The morning his father left them, his mother was scrubbing the cream-colored tiles that comprised the kitchen counter. Mike remembered watching her meticulously shift from one tile to the next, staring into their centers. She wanted each one completely cleansed, and she wanted to be the one that did it. And so, feeling useless and tired, Mike sat in the tall wicker chair that stood between the counter and the family room. His father’s dim form crowded the doorway as light squeezed itself in between the doorframe and his oversized limbs. His silhouette indicated he was holding two bags, one in each hand. Mike remembered wanting to change his mind, thinking that maybe one more unreciprocated hug would finally yield his father’s want to become a part of the family. But his father left without a word, and Michael Gene Forester became Michael Gene Walker.

This visit to his mother’s gravestone would be his first and his last. He never saw much reason in the act of visiting a grave more than once. He thought it was some sick ritual people performed, some pointless form of self-punishment. He knew she wouldn’t mind. She always understood his reasons, or pretended to for his sake. Mike stood up and brushed the earth from his jeans. The thought of his mother buried beneath him struck a particularly sensitive chord, a chord that vibrated and twitched with agitation. He left the crumpled flowers next to the gravestone. He left her there, trapped under the earth, and trailed off to continue his life.

The following week, the week after his mother had passed, Mike was back at work. He was a web developer for a prominent company in Seattle. He was always the first to come in and the last to leave, mostly because codes gave him an immense amount of comfort. There was something so perfectly logical in the way each specific code he entered, with its figures and symbols, transformed into exactly what he expected it to. After three years he scarcely made any mistakes, so he rarely had to deal with the surprise and frustration that comes with an inaccurately entered code. Order, in all of its trite perfection, was what Mike thrived on day after day. And it was that tantalizing order that drew him back to the office after he buried his mother.

The Wednesday of that week, Mike came into the office at eight. He settled into his desk and switched the monitor on. Taking a deep, satisfying breath he began working on his latest project, which was to create a site for a new high-class men’s magazine. He stole it from Gary, an unfortunate-looking colleague who spent more time playing World of Warcraft than actually working. Mike found him particularly pathetic and therefore took no issue with habitually bullying him into giving up all the good projects. He was feeling a bit playful today, so he hacked into Gary’s computer and wiped his World of Warcraft account clean. The last time he did this Gary fainted. This time, Mike was hoping for a waterworks show or at least a pathetic display of his upchuck reflex.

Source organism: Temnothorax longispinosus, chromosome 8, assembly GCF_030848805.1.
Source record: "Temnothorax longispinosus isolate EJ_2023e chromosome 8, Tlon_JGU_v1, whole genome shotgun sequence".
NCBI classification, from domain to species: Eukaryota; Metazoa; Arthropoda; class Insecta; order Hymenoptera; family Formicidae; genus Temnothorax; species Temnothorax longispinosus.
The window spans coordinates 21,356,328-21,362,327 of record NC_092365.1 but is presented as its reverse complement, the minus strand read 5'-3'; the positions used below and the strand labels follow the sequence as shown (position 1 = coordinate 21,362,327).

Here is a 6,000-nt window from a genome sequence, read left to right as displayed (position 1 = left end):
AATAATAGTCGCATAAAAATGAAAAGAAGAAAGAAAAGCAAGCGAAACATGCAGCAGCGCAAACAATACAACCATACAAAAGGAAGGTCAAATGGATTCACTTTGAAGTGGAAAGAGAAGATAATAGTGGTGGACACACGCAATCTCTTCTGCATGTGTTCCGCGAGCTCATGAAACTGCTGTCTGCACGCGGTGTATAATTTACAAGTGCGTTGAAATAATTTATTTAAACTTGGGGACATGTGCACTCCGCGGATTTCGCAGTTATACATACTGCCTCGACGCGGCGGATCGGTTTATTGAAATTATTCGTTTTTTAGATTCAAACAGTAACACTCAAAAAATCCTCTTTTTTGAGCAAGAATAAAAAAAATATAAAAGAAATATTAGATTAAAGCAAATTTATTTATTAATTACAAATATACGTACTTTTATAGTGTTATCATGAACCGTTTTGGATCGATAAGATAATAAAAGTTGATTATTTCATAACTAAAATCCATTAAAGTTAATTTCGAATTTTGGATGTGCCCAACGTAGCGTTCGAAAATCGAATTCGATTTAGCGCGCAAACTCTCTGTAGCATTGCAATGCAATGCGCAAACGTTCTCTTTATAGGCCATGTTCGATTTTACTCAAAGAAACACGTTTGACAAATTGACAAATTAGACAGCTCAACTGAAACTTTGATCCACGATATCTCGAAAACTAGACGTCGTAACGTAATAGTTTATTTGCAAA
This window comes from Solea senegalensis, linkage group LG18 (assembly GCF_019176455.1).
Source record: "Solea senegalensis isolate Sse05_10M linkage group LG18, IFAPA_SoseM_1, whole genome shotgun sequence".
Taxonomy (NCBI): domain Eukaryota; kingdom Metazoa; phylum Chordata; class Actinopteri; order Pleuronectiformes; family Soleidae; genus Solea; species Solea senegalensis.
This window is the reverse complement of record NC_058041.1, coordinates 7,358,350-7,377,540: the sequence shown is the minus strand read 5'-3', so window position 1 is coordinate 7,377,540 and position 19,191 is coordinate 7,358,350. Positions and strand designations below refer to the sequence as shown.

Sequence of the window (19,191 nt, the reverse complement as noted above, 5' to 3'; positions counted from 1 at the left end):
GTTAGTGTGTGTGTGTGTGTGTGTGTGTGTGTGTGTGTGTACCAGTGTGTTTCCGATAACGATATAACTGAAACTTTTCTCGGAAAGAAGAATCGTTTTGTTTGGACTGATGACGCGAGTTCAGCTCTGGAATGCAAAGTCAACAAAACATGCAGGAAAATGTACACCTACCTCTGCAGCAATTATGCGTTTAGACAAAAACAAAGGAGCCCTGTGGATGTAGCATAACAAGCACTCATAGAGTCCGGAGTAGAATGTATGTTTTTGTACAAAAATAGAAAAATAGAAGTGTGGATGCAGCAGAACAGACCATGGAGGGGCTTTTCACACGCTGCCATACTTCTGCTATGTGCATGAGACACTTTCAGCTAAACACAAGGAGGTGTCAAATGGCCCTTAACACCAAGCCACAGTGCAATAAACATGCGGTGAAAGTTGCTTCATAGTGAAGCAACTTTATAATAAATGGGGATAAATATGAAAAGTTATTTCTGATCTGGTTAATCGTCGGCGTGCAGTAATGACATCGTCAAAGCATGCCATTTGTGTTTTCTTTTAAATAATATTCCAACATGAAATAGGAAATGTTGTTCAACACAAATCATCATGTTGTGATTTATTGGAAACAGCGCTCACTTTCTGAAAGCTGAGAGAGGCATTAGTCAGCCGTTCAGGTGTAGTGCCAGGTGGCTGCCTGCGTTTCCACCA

He had nearly finished sabotaging Gary’s account when other employees began to filter in. Lisa, the slightly attractive, slightly desperate secretary approached him.

“Hey Mike…” She softly said, with an air of uncertainty.
“Hey Lisa.” Sarcasm seeped through his tone.
“Um…are you planning on staying for the staff party today?”
Mike turned towards Lisa, unleashing a torturous glare. “What do you think.” His words dripped with disdain.

“Well, I kind of thought,” Lisa lowered her gaze as she said this, glancing around the room at others who had been intently listening to their conversation. She looked up and began again. “Lance says he wants everyone to stay, and we will be getting paid for it, and also, well, also Emma wants to talk to you.” She quickly turned on her heels and rushed off, not waiting to hear his response.

Four weeks before his mother died of lymphoma, Mike was particularly withdrawn at work. Her cancer was now stage four, and the doctors had given her two months to live. Since his optimism had left with his father, Mike had no issues accepting her death, but he was still a bit shaken up. This made him continuously uncomfortable, so he decided to take the new secretary for a spin to keep his mind off things. He noticed her the day she was hired: brunette, rail thin, legs for days. Just what he liked. He remembered thinking she must have been sent from the web developing gods. They had sensed his current lack of focus, and knew just what to do to get the job done. And boy, did he get the job done. On Monday he churned out three separate projects all before lunchtime, when he and Emma snuck up to the third floor to try out a storage closet they had just discovered. Tuesday and Wednesday were mostly the same, with only one exception, they set out to christen both bathrooms on the fifth floor.